Poor Study Habits. For many students, college is their first opportunity away from their parents’ rules. Some learn self-regulation quickly, but others have a bit too much fun. Even if they manage to pass all their classes in their first semester, teens, who do not establish good study habits quickly, will discover that they can’t manage their course work in later semesters.

Not Fitting In. Every college has its own unique culture, and sometimes the school’s atmosphere doesn’t match your student’s personality. Sometimes youth feel like an outcast, unable to connect with the other students. Interestingly, recent research from Stanford University found that students who were coached by phone, email, and text messages were 15 percent more likely to stay in school. By providing students with friendly encouragement and the opportunity to ask questions, students can transition much more easily into the college experience.

Helping Students Remain in College

Before your teen heads off to college, experts suggest you talk with your teen about time management, finances, and academic expectations. Additionally, use this article to bring up potential problems and discuss ways to overcome them. Encourage your teen to:

  • Consider a lower-priced, less competitive college.
  • Review the grade requirements for maintaining financial aid and enrolling in certain majors.
  • Visit a campus more than once to get a feel for the culture and make sure it is a good fit.
  • Read online reviews of the college to discover strengths and weaknesses.
  • Once at college, connect with other students through campus organizations and activities to build a peer support system.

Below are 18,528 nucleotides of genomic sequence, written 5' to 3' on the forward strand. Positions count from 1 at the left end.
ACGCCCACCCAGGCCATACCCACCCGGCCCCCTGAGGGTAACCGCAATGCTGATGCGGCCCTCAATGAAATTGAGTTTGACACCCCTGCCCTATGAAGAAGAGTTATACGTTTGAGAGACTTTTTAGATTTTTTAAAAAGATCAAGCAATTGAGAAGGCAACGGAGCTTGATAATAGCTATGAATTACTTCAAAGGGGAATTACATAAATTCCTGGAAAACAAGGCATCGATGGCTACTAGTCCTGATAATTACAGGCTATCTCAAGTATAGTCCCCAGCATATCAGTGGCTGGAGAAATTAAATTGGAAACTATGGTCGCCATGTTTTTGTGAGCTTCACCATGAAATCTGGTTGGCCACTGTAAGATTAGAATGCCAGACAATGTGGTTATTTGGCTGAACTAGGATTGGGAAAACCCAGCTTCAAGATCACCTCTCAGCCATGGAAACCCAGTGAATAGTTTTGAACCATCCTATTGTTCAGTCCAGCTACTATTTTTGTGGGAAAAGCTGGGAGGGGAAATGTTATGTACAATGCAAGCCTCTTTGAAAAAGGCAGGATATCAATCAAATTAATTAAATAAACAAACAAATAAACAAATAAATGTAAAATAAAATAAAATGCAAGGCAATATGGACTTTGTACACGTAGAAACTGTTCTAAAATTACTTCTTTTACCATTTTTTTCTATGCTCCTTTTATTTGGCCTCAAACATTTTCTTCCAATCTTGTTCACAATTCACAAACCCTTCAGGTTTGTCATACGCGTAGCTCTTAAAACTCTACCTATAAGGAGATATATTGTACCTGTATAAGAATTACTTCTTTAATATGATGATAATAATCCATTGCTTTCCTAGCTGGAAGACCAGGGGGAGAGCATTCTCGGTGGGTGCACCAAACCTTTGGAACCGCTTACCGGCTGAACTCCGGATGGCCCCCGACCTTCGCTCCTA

• Use all avenues to secure financial aid and perform well in the first semester to maintain the funding.


Exploring Alternative Options to Dropping Out

If your teen is having a difficult time in college and begins to discuss dropping out, parents should help them explore their options with these questions:

  • What can you do to change next semester to make it work better for you?
  • Is the problem with college in general or with this particular school? Have you considered a transfer to another college rather than dropping out? Have you considered changing majors?
  • For the teen who is partying a little too much: How can you create a healthy balance between studying and socializing?
  • For the teen who doesn’t feel like they fit in: How can you find more support on campus?  Do you need to change roommates or living arrangements?  Should you get more involved in campus life?
  • For the teen who cannot balance work and school: Can you afford to quit a job or reduce work hours so that you can focus on school? Can you earn more money during the summer so that you can reduce your work hours during the school year? Is it worth taking out a loan so that you can focus on school and finish sooner and with stronger grades? If these options don’t work, suggest that your student investigate reducing credit hours (or course work) or declaring part-time status (though be sure to research this option thoroughly as part-time status can affect other issues, such as housing and financial aid).


Leave a Reply